Archer’s statistical dominance, especially in the Derby, and his tragic suicide have caused most historians to prefer him, but this biography comes down firmly in favour of Fordham as the greatest jockey of his time. The author again proves himself a master of scholarly historical research, and he gives copious quotes from leading owners, trainers and jockeys who regularly saw both champions in action and considered that, overall, Fordham was superior. Read this book and judge for yourself.
Love letter by two authors with different perspectives
Sixty Years of Jump Racing – From Arkle to McCoy by Robin Oakley with Edward Gillespie
£25 (hardback), published by Bloomsbury – racingpost.com/shop
A book about jump racing is not a new concept. This particular book on jump racing does, however, feel different. It also feels better than many of those that have gone before. It is a very fine book indeed. For a start, it has a clear beginning, with the sport intentionally tackled from the 1960s, on the basis that so much happened and changed in that decade, not least Arkle and the legalisation of betting shops.
From that neat starting point, the near 300-page volume progresses in an informative and entertaining way. What we have, in some ways, is a love letter to a sport the two authors adore. This should come as no surprise.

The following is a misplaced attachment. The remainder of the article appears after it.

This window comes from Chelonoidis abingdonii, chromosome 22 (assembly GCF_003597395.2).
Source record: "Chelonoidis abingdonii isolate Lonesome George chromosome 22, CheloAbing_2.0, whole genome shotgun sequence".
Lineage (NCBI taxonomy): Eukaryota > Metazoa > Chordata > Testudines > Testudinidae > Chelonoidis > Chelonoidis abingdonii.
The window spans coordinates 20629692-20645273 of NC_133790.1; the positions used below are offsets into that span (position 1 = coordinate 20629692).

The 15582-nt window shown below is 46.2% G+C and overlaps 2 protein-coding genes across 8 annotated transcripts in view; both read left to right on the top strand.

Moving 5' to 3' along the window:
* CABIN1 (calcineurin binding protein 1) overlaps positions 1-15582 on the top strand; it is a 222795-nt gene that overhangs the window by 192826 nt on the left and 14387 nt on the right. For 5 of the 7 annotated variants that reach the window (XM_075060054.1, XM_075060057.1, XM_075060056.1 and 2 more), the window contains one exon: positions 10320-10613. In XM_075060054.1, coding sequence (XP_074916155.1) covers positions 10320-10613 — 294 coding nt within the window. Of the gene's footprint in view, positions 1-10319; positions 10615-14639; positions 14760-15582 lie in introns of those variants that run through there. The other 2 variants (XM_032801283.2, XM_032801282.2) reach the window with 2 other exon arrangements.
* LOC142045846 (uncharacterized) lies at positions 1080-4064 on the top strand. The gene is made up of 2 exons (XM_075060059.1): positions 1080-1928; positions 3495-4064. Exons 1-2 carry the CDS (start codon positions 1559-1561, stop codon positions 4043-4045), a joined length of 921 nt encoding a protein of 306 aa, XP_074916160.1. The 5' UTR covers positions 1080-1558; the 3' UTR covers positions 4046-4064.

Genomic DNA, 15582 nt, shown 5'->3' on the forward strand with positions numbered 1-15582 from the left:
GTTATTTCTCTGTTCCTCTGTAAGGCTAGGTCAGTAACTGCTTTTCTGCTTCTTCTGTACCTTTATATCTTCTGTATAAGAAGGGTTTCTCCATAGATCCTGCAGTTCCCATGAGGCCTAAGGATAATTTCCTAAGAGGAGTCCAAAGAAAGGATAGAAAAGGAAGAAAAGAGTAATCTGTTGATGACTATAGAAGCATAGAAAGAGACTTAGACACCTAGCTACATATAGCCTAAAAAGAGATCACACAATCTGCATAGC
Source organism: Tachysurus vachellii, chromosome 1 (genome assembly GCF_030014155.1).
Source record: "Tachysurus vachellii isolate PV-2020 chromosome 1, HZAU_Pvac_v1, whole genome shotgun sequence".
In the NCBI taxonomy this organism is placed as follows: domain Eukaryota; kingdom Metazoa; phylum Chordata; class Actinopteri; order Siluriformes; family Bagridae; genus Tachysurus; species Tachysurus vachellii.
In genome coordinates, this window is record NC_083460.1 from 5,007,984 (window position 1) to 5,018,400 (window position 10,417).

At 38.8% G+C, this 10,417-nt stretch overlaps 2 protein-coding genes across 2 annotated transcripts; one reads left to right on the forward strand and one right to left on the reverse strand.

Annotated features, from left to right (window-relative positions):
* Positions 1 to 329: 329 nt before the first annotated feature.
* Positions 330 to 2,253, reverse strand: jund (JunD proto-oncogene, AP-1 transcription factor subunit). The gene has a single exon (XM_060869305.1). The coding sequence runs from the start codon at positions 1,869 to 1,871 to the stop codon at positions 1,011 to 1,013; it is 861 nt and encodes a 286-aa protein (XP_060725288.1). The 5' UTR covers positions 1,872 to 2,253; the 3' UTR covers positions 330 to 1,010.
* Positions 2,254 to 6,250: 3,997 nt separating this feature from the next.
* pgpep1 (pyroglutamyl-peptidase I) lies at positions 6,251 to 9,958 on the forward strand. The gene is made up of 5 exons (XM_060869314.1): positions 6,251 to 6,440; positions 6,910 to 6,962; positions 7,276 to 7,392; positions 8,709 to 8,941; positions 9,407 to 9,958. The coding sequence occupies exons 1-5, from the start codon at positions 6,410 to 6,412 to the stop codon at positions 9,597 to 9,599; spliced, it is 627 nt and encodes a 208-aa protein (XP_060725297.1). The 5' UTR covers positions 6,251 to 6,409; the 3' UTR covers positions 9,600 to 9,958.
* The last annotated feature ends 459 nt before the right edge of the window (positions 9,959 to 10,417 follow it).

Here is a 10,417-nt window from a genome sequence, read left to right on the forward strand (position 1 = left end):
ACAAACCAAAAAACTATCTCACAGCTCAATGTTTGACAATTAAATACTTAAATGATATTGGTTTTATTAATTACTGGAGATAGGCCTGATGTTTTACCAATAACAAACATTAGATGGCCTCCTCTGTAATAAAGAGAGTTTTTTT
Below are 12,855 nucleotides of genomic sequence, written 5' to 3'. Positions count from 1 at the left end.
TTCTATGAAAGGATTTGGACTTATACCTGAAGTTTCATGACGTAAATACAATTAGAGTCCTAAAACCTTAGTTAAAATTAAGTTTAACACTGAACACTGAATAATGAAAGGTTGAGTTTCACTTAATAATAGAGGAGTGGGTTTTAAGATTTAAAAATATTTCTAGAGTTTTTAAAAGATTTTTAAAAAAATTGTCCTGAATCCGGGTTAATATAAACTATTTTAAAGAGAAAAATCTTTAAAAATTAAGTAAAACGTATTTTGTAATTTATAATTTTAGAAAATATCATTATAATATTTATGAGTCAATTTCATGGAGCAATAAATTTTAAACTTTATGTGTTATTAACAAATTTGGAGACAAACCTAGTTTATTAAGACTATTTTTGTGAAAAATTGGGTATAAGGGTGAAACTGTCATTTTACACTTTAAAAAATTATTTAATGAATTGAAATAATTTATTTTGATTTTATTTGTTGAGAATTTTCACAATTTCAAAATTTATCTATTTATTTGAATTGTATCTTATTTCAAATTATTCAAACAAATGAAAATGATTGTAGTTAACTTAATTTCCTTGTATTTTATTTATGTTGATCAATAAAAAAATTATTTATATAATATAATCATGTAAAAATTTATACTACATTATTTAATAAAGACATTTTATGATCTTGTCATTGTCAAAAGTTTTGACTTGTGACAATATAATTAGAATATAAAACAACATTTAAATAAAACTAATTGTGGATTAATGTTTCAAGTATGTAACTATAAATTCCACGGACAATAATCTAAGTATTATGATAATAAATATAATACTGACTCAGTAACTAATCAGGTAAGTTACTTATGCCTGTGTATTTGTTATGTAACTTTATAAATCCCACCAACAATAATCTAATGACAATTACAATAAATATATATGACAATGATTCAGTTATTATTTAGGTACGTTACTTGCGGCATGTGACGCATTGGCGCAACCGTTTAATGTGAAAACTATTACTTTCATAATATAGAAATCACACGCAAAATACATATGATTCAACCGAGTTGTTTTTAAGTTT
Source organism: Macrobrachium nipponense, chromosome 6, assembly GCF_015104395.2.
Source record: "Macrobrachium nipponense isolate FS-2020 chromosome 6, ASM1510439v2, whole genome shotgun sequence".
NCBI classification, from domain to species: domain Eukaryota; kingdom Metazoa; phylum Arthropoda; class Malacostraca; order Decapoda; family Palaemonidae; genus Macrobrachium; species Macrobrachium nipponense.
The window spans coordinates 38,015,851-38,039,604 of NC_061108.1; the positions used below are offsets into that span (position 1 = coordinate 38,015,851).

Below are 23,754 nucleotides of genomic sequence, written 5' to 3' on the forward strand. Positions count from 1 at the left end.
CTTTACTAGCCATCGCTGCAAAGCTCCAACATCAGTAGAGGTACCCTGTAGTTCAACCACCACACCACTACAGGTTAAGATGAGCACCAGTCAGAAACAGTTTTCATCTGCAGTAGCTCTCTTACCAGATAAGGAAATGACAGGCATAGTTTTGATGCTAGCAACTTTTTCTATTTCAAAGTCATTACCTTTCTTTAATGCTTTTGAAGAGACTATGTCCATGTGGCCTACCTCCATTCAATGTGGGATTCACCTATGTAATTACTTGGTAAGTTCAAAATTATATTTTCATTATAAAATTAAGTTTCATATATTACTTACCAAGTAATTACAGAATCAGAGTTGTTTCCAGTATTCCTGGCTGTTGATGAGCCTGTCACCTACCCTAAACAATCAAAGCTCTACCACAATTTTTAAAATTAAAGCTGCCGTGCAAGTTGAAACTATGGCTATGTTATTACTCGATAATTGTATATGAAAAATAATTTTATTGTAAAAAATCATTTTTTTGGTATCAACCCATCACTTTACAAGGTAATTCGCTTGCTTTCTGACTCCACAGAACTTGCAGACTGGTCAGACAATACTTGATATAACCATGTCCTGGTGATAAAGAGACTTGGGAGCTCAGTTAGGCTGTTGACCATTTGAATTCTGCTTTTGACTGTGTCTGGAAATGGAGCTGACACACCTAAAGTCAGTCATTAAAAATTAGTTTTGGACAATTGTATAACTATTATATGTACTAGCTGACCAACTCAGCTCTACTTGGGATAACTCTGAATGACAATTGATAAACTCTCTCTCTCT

Robin Oakley, responsible for most of the words, has written a racing column in The Spectator since 1995, while Edward Gillespie, as Cheltenham’s managing director for an extraordinary 32 years, became arguably the most successful impresario in modern racing history.
While books of this nature often sit on shelves without ever being opened, this is highly readable, not least because some of the content is based on extensive interviews carried out during the research period. These give a book enhanced by some glorious photographs more impact and pace than might otherwise have been possible.
Also effective is a structure that begins with chapters on the Gold Cup and Champion Hurdle before moving on to less predictable sections focusing on varied matters such as the life of a jockey, betting on racing and the sport’s wider funding. Also to be welcomed is that the authors express views and opinions. It is far from just a reference work.
In the section on the Grand National, Oakley notes the race’s "ups and downs, its triumphs and tragedies, its successes, its blunders and its controversies sometimes seem to be a magnifying mirror in glorious technicolour, reflecting the fortunes of the whole sport".
Look back on a sizzling year of racing in the new edition of the Racing Post Annual, priced at only £12.99, which has 208 colour pages packed with the best stories and pictures of 2017. To buy click here or call 01933 304858